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Weary River
     

Weary River

Director: Frank Lloyd, Richard Barthelmess, Betty Compson, William Holden

Cast: Frank Lloyd, Richard Barthelmess, Betty Compson, William Holden

 
Director Frank Lloyd was nominated for an Academy Award for this rather sappy gangster melodrama starring Richard Barthelmess and filmed as a silent with dialogue sequences. Sent up the river by a rival gangster, Jerry Larrabee (Barthelmess) is shown the way to redemption by an understanding warden (the silent era William Holden), who encourages the hoodlum's flair

Overview

Director Frank Lloyd was nominated for an Academy Award for this rather sappy gangster melodrama starring Richard Barthelmess and filmed as a silent with dialogue sequences. Sent up the river by a rival gangster, Jerry Larrabee (Barthelmess) is shown the way to redemption by an understanding warden (the silent era William Holden), who encourages the hoodlum's flair for singing sentimental love songs in general and "Weary River" (by Louis Silvers and Grant Clarke) in particular. Pardoned by the governor, Jerry attempts to make a go at it as a vaudeville entertainer billed as "the Master of Melody" but constant whispers of "Convict!" from the audience ruin his concentration and he returns to the old gang. On the night of the final confrontation with Spadoni (Louis Natheaux), the rival who framed him, Jerry is saved by the quick intervention of the warden and reformed gangster's moll Alice (Betty Compson). Watch closely for future stars Sally Eilers as a hat check girl, and Randolph Scott as Compson's theater companion. Weary River may be seen today in a version restored by UCLA and Turner Classic Movies.

Editorial Reviews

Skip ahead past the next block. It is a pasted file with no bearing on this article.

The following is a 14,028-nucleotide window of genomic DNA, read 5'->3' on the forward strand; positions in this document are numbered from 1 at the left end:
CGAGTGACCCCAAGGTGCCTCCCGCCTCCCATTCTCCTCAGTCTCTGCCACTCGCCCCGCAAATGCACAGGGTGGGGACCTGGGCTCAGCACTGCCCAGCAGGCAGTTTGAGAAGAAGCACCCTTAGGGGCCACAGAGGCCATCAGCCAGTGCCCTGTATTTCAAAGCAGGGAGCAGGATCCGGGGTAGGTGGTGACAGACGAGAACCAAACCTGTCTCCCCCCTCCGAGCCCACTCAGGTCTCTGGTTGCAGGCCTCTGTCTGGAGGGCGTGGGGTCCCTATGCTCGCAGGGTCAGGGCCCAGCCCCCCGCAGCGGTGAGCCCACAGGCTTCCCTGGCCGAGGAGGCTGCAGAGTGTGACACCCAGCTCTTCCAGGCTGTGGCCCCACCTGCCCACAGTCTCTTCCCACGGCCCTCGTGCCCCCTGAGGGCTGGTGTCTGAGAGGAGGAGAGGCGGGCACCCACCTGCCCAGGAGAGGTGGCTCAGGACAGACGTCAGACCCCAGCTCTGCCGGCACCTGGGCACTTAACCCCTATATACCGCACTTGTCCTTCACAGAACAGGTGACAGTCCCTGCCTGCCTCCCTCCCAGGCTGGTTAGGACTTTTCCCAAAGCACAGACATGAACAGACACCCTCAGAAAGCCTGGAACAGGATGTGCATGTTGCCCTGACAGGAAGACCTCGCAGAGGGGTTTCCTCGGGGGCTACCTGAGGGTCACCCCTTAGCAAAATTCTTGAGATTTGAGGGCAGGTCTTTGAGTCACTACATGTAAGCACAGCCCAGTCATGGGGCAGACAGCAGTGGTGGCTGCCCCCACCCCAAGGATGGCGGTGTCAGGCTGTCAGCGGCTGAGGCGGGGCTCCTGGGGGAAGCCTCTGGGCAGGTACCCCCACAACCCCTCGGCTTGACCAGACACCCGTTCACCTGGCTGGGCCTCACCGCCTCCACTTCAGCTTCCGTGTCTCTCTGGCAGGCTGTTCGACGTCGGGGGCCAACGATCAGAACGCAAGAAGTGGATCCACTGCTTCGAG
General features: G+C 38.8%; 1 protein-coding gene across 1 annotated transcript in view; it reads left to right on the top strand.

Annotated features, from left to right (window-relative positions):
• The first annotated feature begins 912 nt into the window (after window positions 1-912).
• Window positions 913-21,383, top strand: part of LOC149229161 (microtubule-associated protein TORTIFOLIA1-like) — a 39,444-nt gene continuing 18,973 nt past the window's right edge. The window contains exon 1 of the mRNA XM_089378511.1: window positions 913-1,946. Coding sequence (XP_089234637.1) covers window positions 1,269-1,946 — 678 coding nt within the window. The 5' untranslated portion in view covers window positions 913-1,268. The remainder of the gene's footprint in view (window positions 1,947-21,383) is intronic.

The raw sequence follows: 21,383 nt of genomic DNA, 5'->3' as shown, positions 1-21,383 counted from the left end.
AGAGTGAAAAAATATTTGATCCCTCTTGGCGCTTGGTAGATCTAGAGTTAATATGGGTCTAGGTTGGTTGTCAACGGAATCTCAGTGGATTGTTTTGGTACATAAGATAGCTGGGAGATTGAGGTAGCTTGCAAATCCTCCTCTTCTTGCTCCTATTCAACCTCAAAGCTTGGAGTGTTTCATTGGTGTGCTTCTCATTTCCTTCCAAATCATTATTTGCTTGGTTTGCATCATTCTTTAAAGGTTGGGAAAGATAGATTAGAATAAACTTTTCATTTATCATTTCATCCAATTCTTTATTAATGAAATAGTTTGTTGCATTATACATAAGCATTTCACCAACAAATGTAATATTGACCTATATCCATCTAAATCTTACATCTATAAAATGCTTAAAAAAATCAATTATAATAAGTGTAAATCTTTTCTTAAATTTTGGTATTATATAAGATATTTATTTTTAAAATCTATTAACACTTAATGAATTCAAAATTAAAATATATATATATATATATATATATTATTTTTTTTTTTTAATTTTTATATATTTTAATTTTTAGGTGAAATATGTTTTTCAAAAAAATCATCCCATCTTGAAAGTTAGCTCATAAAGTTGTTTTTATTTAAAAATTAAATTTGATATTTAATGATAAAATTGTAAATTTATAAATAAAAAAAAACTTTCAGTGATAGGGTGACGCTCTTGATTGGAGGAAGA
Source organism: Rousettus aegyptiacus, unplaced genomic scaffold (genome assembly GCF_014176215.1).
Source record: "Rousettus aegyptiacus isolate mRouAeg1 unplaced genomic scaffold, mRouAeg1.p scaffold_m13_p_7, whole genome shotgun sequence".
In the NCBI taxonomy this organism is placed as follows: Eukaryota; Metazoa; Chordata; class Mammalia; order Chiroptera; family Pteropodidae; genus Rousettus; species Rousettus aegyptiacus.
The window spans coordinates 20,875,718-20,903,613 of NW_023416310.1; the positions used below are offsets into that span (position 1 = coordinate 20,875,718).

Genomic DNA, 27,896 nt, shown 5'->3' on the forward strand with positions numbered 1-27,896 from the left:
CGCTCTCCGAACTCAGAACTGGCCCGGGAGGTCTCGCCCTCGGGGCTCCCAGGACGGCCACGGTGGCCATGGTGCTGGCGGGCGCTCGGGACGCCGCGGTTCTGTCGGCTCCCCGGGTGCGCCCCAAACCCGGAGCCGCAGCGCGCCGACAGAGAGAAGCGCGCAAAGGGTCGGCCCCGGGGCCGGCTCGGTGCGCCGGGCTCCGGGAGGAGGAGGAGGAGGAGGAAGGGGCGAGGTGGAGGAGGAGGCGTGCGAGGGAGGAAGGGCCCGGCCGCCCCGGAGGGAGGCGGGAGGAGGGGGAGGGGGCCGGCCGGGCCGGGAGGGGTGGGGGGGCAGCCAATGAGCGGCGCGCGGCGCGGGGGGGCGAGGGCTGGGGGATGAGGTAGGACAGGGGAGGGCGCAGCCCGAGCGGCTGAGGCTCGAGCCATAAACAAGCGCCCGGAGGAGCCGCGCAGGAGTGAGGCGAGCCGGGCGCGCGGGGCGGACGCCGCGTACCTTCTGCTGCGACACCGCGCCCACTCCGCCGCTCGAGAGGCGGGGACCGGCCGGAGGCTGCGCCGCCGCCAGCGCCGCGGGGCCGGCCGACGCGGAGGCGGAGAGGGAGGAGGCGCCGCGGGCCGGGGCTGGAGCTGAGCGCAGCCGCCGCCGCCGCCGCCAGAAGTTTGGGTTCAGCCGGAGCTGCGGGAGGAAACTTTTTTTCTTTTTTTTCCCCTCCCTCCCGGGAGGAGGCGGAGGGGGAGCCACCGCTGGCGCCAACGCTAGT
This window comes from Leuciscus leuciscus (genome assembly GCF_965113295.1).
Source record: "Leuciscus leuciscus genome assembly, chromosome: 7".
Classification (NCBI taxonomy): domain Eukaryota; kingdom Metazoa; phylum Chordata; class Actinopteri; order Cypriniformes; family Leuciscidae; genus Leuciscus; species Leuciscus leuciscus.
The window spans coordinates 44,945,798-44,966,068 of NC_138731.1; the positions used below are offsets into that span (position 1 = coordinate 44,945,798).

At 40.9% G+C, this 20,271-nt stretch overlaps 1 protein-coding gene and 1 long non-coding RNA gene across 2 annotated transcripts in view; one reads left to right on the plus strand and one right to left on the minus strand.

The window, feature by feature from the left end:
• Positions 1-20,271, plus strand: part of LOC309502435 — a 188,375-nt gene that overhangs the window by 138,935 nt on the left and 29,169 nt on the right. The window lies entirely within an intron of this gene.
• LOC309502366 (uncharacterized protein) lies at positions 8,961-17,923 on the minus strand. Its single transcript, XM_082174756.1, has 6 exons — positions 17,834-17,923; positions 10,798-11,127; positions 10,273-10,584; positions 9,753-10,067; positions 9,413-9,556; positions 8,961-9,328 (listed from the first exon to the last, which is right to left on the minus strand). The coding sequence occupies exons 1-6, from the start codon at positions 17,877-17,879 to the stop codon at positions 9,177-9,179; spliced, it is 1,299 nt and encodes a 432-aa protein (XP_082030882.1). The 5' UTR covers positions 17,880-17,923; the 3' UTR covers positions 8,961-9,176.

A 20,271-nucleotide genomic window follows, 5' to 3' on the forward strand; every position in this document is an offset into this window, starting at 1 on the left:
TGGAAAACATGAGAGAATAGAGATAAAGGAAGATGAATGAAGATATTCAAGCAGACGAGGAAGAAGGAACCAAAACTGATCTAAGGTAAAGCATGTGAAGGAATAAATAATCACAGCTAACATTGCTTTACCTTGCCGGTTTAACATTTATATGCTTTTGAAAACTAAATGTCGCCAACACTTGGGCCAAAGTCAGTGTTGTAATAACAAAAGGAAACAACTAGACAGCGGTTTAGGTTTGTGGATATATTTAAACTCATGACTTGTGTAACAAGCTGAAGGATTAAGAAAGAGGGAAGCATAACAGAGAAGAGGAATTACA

All Movie Guide - Hans J. Wollstein
Richard Barthelmess sings Louis Silvers and Grant Clarke's "Weary River" at least six times in this gangster drama/musical and a modern viewer may be excused for feeling not only weary but downright exhausted already by the third go-around. Weary River is really a talking picture with silent sequences rather than the other way around and the result is plenty of dreary dialogue exclaimed rather than merely spoken. There are clear signs of editing along the way and although billed sixth in the onscreen credits, African-American comedian Raymond Turner's contribution in the surviving print consists merely of opening and closing the doors to an elevator; the same amount of screen time, in fact, as Blue Washington, a fellow black comic, spotted ever so fleetingly having a bath in a prison tub.

Product Details

Release Date:
02/02/2010
UPC:
0883316232217
Original Release:
1929
Rating:
NR
Source:
Warner Archives
Presentation:
[B&W, Full Frame]
Time:
1:29:00
Sales rank:
49,438

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Cast & Crew

Performance Credits
Richard Barthelmess Jerry Larrabee
Betty Compson Alice
William Holden Warden
Louis Natheaux Spadoni
George E. Stone Blackie
Raymond Turner Elevator Boy
Gladden James Manager
Robert E. O'Connor Actor

Technical Credits
Frank Lloyd Director
Grant Clarke Songwriter
Courtney Riley Cooper Original Story
Tom J. Geraghty Screenwriter
Ernest Haller Cinematographer
John Hughes Art Director
Bradley King Screenwriter
Paul Perez Editor
Max Ree Costumes/Costume Designer
Edward Schroeder Editor
Louis Silvers Songwriter

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